More than 2 dozen students earn 4-year degrees from Colorado Mountain College Edwards campus
With a stated goal of elevating the economic, social, cultural and environmental vitality of our area, Colorado Mountain College’s Edwards campus issued bachelor’s degrees to 28 students during commencement ceremonies on Friday.
It’s an impressive output for a small school that has been offering bachelor’s degree programs for less than a decade, and alongside the approximately 135 students who also received associate degrees on Friday, the Vilar Performing Arts Center in Beaver Creek was a live demonstration of why Colorado Mountain College believes it will soon be among the most inclusive and innovative student-centered colleges in the nation.
In a commencement address, Carrie Besnette Hauser shared a few stories of students who she said overcame a “crucible” moment — a geologic term that describes a metamorphic event or a severe test or trial — en route to earning their degrees.
“Ever since Diana Loera was a little girl in Mexico, she knew she wanted to teach,” Hauser said. “When she was in eighth grade, her family moved to Colorado, where she had more educational opportunities. Her family also faced challenges. Her crucible moment? Seven years ago she came to Colorado and spoke no English. And what did she find on the other side? Today she received her associate degree in elementary education, and she wants to go even farther.”
HELP FROM TRIO
Hauser said Loera got through college with help from facility, counselors and TRIO Student Support Services, a U.S. Department of Education program designed to assist low-income individuals, first-generation college students and individuals with disabilities.
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“Mauricio Ortega, another student who has overcome challenges, has graduated with an associated of arts in business, and plans to continue on to earn a bachelor’s of science in business administration at our campus,” Hauser said. “He’s gone out of his way to take that crucible moment, and to pay it forward. Like Diana, he’s been an outstanding peer academic coach this year for our TRIO program. Their work together has done so much to increase a sense of belonging and community on the campus.”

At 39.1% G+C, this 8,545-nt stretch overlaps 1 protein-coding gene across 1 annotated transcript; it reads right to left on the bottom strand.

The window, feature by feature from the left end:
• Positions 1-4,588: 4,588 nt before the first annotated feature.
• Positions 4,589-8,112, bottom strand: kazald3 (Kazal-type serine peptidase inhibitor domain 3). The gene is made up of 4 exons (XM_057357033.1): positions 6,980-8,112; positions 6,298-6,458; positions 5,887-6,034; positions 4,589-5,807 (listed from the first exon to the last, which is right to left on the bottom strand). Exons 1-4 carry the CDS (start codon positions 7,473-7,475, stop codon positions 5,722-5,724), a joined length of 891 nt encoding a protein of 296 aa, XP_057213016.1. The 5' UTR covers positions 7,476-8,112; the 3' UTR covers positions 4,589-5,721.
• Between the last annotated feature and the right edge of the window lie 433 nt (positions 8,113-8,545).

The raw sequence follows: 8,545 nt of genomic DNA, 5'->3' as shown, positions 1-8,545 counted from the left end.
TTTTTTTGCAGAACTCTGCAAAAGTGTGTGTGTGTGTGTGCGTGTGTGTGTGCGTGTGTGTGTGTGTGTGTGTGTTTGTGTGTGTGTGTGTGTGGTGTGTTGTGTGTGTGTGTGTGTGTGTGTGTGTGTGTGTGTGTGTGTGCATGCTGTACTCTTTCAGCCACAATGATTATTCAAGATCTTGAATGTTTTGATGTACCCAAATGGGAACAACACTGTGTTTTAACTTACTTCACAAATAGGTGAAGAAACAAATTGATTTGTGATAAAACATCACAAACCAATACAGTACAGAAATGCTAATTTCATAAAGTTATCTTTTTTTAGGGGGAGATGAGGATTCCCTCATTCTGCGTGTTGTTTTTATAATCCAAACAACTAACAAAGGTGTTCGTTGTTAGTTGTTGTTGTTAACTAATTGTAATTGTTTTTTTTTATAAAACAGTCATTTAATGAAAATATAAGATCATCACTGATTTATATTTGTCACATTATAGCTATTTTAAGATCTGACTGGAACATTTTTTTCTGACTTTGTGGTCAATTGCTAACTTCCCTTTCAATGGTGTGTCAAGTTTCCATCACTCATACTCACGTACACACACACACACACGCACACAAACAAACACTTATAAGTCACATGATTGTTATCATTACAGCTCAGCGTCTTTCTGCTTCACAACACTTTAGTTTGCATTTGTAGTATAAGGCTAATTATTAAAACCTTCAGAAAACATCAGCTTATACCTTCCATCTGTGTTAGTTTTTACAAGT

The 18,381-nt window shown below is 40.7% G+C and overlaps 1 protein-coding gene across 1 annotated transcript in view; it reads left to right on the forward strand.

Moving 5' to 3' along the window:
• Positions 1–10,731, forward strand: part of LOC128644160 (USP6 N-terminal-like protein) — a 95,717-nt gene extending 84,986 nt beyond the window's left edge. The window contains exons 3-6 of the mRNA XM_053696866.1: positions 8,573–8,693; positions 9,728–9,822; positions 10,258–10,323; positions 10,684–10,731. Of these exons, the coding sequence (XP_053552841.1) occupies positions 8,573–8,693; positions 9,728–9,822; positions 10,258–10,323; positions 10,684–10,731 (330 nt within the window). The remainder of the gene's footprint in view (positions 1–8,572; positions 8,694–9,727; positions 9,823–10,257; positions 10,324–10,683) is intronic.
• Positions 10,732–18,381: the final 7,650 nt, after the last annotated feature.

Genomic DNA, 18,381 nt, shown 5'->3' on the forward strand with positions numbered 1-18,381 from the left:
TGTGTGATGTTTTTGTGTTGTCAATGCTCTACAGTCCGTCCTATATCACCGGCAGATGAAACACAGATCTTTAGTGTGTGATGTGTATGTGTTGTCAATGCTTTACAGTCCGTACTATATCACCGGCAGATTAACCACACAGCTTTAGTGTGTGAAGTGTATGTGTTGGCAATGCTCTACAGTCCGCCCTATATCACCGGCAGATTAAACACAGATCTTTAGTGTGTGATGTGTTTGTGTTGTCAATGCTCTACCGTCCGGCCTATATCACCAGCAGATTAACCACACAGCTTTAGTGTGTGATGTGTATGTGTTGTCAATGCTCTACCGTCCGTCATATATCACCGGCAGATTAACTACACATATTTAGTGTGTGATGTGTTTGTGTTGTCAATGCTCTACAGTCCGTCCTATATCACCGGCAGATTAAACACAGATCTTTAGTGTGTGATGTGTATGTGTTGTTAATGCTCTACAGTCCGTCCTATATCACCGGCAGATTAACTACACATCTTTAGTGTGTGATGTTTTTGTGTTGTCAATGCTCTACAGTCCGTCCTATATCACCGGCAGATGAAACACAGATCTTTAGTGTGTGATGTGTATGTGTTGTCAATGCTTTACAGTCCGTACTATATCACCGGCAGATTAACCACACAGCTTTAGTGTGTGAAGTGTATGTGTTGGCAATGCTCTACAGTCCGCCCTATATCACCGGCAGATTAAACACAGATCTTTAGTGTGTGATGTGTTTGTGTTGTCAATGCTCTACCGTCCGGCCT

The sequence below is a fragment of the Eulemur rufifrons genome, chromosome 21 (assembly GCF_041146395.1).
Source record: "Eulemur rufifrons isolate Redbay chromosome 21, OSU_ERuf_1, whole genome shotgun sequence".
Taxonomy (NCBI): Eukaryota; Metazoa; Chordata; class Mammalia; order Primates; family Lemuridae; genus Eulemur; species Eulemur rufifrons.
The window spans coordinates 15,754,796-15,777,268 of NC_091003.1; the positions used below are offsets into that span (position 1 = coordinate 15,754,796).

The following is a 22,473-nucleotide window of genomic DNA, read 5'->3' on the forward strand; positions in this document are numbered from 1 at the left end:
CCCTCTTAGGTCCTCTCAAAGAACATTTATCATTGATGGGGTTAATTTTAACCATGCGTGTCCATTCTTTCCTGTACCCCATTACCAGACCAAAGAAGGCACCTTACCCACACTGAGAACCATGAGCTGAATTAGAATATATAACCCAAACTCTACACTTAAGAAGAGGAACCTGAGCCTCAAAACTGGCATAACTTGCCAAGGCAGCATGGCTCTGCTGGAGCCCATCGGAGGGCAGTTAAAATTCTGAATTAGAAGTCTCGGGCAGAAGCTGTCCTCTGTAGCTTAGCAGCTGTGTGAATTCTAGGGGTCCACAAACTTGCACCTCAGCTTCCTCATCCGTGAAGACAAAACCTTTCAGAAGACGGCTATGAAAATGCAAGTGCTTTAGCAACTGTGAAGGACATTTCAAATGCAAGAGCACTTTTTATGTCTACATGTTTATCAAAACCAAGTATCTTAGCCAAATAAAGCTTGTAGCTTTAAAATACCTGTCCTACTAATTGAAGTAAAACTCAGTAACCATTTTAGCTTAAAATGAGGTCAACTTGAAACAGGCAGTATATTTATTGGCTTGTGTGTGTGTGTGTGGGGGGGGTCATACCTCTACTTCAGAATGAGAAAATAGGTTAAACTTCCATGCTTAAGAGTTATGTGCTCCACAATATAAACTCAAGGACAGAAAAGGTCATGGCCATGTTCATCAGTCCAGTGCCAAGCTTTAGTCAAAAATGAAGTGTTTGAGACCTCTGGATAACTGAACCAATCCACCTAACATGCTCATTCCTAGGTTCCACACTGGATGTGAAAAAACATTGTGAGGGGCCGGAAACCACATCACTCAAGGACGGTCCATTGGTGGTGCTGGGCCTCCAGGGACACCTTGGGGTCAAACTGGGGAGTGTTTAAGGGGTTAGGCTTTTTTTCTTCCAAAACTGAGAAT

VAN BEEK HITS THE BOOKS
Also earning an associate degree on Friday was Eagle County Sheriff James van Beek, who was recognized not only for his commitment to his own personal goals of higher education, but his GPA and status as a student veteran.
Van Beek had a 3.88 GPA as he earned an associate of applied science: criminal justice degree.
“And he’s very close to earning a bachelor’s degree, after having completed law enforcement academy and serving in law enforcement for as long as he has as your Eagle County sheriff,” Hauser said. “I think that’s pretty cool.”
Madeline G. Dougherty, who earned a bachelor’s degree in sustainable studies, was chosen as student speaker.
In introducing Dougherty, sustainability studies professor Mercedes Quesada-Embid said Dougherty showed herself to be an example of the type of person Colorado Mountain College hopes to send into the world following their time in the classroom.
The two journeyed to the remote region of Bhutan in the Himalayas together in the fall.
“Her grace, and her ability to encounter a completely different culture, with diverse perspectives, diverse landscapes, diverse peoples, the first time out of the country, was incredibly inspirational to see, and witness and be a part of,” Quesada-Embid said.
Dougherty was a student at Eagle Valley High School who participated in CMC’s dual enrollment program from high school students. She said she could not have earned a bachelor’s degree without Colorado Mountain College, and took special care to thank the community that started the school.
“Classes at CMC first opened in 1967, and within five years the college had spread to Aspen, Rifle, Salida, Summit and right here in Eagle County,” Dougherty said. “The community wanted nothing more than to support the local college, and 52 years later, we stand here as proof of that success.”
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